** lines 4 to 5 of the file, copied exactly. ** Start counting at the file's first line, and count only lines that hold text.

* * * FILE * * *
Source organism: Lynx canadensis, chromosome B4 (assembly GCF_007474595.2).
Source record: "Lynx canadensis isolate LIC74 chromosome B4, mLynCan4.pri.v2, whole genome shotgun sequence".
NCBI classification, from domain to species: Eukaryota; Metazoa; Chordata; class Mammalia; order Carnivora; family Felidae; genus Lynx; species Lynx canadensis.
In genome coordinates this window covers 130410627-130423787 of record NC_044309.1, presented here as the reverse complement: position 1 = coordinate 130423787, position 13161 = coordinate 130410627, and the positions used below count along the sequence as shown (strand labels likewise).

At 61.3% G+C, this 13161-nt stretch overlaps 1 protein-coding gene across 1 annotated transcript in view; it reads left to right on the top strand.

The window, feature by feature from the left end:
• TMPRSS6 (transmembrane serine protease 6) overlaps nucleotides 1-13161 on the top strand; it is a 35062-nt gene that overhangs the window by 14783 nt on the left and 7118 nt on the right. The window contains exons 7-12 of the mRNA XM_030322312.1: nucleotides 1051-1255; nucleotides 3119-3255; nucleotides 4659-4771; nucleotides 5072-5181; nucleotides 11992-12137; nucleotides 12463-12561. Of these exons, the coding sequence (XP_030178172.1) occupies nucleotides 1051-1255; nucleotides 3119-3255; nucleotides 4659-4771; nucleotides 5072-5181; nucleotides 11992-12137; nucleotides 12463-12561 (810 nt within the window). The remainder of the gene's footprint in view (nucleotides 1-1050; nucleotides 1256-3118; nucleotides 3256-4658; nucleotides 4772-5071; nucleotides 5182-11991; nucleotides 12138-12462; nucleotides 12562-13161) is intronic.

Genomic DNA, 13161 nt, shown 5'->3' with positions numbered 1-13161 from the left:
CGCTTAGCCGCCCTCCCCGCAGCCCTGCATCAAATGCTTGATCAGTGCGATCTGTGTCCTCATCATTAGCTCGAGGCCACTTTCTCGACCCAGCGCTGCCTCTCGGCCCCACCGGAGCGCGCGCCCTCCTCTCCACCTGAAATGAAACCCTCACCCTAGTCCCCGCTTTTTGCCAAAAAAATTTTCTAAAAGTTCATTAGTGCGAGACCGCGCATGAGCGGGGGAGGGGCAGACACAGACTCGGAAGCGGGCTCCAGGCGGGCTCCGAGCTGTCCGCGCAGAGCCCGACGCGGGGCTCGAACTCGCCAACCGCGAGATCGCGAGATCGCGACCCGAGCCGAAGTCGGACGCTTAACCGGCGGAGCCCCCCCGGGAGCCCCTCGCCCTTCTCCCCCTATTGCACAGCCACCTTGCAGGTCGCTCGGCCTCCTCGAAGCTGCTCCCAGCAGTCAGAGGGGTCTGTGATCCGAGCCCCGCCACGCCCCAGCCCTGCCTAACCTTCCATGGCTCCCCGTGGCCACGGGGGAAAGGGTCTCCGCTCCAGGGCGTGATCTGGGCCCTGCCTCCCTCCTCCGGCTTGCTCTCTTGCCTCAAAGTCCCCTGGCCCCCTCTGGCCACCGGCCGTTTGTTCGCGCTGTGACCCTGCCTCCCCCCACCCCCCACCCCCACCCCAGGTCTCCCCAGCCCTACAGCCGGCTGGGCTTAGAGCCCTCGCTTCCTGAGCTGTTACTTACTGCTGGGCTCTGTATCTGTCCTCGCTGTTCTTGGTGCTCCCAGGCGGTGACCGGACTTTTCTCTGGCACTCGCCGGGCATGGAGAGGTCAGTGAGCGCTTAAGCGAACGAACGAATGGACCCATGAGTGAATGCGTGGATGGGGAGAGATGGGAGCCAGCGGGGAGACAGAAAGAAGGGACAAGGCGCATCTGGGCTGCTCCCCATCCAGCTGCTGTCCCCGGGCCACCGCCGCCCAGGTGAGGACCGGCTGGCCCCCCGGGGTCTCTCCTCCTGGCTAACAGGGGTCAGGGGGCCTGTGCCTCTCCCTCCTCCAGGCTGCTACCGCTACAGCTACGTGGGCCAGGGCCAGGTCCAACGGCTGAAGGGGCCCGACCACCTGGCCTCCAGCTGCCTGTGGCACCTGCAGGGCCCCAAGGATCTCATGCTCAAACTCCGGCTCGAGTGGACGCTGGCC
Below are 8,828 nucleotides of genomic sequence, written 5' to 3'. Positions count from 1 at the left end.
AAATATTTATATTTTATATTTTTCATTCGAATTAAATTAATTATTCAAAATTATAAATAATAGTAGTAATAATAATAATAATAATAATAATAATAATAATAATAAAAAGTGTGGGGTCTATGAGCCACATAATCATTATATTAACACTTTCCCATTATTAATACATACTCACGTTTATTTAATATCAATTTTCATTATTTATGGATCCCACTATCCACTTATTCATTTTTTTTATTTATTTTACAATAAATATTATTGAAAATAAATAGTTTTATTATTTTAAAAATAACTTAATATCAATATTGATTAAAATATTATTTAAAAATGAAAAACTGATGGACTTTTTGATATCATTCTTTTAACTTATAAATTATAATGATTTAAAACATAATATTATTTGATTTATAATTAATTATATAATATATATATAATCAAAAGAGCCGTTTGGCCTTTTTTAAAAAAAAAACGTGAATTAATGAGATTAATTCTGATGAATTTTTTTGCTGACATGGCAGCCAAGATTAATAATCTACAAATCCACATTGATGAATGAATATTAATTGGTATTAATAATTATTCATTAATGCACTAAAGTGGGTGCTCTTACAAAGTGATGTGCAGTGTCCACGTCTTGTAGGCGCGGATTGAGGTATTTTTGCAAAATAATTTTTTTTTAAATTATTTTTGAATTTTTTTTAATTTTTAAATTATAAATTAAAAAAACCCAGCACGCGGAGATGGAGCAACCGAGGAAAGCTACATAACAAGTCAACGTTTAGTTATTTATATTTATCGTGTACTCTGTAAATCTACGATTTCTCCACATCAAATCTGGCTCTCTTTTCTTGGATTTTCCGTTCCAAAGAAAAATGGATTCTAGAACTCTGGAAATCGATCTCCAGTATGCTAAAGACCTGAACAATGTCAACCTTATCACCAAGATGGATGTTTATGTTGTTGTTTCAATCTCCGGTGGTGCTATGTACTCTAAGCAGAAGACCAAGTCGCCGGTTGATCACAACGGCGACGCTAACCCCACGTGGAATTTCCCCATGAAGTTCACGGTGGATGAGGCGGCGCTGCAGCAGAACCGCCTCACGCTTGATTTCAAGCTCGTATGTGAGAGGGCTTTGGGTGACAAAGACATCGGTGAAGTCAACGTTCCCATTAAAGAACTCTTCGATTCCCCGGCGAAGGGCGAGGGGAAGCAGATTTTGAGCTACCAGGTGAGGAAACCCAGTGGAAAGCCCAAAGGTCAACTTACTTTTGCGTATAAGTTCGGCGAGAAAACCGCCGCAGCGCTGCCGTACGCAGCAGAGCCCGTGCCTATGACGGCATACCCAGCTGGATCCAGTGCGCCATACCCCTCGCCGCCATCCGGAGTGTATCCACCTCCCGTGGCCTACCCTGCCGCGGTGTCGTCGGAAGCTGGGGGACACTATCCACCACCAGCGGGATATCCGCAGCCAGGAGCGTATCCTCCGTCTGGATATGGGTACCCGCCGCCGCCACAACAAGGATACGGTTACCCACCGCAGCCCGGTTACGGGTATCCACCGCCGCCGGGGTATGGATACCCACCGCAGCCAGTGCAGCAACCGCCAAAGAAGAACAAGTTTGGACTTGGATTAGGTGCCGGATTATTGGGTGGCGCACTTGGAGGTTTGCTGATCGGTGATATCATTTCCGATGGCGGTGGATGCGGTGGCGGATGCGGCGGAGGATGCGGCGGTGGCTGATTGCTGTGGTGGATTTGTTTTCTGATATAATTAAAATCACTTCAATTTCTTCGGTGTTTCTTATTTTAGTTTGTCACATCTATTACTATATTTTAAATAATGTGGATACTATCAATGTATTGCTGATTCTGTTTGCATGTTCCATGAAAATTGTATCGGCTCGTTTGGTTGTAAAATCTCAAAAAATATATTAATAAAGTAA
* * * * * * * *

In genome coordinates this window covers 130410627-130423787 of record NC_044309.1, presented here as the reverse complement: position 1 = coordinate 130423787, position 13161 = coordinate 130410627, and the positions used below count along the sequence as shown (strand labels likewise).

At 61.3% G+C, this 13161-nt stretch overlaps 1 protein-coding gene across 1 annotated transcript in view; it reads left to right on the top strand.